Monday, June 20, 2016

International Yoga Day: Meditations on Meditation


Like many other great things that have come to us through the rich inheritance of ancient Indian art and culture, the origin of meditation is difficult to pin down to a single date of the Gregorian calendar (the current map of our oh-so-busy daily routines).

But never mind that. Let’s begin with mindfulness—the very essence of the life mantra that the Buddha, arguably the greatest teacher who ever walked on Earth, chanted for himself and one that he compassionately advocated for millions of his followers.

The four establishments of mindfulness help us see the interconnected nature of everything in the universe and nudge us toward attunement of our self/non-self dualistic instruments to the rhythm divine (or Nada Brahma, as per ancient Indian spiritual sages).

If that sounds quite a mindful, here are the four establishments: in mindfulness, the adept or practitioner tries to maintain awareness of whatever is going on in their “body, feelings, mind and objects of mind”. For instance, if you are breathing, you are aware that you are breathing; if you are feeling angry, you observe this anger and contemplate on the constituents or causes of this anger, how it arises, how it affects your breathing, how it fades, etc. (you do this without reacting to the anger or without abruptly trying to stop feeling angry); and so on and so forth. (This simplified explanation is based on Satipatthana Sutta as described in the book Old Path White Clouds by the Vietnamese monk Thich Nhat Hanh).

The basic idea of mindfulness is to detach ourselves from the perceptions and objects imagined or visualized by the mind and watch over whatever is happening with us as if we are an outside observer to all these phenomena. Gradually and with practice, we can begin to see the cause-and-effect reality around us and the dependent co-arising of everything that exists.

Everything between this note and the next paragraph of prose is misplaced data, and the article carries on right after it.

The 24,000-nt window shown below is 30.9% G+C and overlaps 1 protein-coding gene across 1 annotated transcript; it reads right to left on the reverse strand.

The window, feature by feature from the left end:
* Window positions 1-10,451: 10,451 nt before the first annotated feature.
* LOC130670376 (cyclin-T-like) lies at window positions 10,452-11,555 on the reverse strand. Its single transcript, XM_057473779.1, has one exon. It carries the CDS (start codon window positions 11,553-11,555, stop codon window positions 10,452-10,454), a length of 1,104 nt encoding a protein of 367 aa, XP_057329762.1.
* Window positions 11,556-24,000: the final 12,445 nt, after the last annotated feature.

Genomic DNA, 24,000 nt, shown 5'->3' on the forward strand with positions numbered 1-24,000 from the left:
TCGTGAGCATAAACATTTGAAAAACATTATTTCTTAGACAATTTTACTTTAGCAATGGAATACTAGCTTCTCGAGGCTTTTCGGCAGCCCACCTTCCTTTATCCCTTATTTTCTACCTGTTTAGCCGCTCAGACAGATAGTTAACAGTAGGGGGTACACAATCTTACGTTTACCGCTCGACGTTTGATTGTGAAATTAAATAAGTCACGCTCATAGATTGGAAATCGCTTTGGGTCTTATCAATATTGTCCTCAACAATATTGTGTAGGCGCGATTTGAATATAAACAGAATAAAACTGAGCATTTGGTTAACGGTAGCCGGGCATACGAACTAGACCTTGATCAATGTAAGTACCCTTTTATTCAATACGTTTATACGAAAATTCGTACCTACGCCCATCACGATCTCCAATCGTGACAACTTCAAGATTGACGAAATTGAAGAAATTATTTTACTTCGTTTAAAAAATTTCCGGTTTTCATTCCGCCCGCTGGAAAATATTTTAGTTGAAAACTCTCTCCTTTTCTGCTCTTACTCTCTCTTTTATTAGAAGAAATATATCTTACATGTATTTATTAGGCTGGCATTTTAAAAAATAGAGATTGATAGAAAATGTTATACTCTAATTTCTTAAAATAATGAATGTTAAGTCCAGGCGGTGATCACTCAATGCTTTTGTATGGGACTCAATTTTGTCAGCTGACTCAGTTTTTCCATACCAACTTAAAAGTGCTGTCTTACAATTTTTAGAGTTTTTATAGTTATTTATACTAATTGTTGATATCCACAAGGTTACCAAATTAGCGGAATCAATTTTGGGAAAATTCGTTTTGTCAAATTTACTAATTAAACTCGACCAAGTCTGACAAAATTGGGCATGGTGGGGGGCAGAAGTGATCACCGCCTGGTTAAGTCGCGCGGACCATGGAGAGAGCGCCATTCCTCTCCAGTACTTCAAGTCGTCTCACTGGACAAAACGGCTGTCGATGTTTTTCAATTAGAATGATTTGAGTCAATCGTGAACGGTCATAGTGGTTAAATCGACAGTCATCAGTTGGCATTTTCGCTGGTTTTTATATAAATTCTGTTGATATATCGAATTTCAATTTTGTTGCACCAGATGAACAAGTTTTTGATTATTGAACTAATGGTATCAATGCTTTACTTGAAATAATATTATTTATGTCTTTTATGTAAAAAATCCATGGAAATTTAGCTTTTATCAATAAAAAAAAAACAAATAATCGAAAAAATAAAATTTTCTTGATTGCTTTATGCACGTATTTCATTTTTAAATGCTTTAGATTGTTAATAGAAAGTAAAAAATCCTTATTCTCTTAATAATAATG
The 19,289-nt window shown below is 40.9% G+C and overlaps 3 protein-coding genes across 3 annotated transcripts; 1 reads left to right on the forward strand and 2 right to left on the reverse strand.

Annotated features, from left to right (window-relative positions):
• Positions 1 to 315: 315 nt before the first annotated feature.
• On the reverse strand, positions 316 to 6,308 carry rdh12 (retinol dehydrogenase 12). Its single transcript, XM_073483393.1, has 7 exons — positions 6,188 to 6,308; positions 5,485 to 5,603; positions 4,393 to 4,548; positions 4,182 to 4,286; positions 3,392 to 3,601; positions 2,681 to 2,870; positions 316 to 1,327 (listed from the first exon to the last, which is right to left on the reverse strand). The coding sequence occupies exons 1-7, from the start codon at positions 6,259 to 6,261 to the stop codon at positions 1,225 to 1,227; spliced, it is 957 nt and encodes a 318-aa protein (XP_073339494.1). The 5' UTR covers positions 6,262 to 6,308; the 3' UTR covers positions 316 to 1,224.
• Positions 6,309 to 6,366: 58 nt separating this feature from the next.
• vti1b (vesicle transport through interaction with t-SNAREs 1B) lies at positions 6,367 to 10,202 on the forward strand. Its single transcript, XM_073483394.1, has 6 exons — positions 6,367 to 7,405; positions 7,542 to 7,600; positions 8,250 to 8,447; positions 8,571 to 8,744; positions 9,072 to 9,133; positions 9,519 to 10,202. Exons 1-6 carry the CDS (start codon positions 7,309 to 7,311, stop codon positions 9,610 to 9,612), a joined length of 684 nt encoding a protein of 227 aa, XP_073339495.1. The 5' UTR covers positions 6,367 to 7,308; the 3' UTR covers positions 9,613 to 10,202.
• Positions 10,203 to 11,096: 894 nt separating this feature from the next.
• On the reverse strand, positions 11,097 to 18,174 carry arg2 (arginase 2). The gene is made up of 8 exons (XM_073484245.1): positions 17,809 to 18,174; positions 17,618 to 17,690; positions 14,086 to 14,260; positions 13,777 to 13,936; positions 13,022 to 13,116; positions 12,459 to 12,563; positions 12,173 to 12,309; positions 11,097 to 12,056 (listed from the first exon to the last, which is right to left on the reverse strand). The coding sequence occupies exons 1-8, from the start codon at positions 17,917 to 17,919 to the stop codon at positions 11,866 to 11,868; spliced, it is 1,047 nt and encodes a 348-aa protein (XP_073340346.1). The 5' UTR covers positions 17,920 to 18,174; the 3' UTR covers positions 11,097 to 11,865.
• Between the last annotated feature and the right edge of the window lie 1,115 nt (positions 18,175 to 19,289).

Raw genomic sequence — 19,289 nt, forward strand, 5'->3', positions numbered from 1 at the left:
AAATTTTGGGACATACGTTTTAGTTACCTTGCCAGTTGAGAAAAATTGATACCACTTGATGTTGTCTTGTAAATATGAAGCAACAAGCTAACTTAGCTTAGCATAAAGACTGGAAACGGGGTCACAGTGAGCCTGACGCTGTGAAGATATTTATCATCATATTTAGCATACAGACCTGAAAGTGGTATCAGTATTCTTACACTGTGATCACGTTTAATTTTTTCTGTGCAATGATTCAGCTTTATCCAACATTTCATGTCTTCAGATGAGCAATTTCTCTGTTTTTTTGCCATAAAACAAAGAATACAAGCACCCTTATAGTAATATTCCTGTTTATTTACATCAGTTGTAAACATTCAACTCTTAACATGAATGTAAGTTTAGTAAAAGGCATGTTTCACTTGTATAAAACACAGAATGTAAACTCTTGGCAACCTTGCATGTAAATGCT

And let’s also not forget about emptiness or Sunyata, another construct of the grand edifice of meditation. In Buddhist references, it is also known as voidness.

So, thus far, you have these three key terms to juggle and tease: meditation, mindfulness, sunyata.

Stay with me a little more, before you run away to the noisy craziness of your life. I know you will. Why, I will (to my own box of craziness, not yours :) But it wouldn’t hurt to let the balmy breeze of meditation caress and smoothen your hair a bit before you put on your daily hat.

Before we talk further about meditation, be aware that just as the divine river of yoga has flowed continuously since eons, so has the ocean of meditation been churned for nectar for ages. And just as yoga today has scores of tributaries, with multiple streams (and “revenue streams” in a fast-commercializing world; see my post on the origins and significance of yoga), the ripples from the ocean-font of meditation have had their far-reaching waves of influence as well. Take chakra meditation, for instance. (Google it, I’m not giving you the link this time :)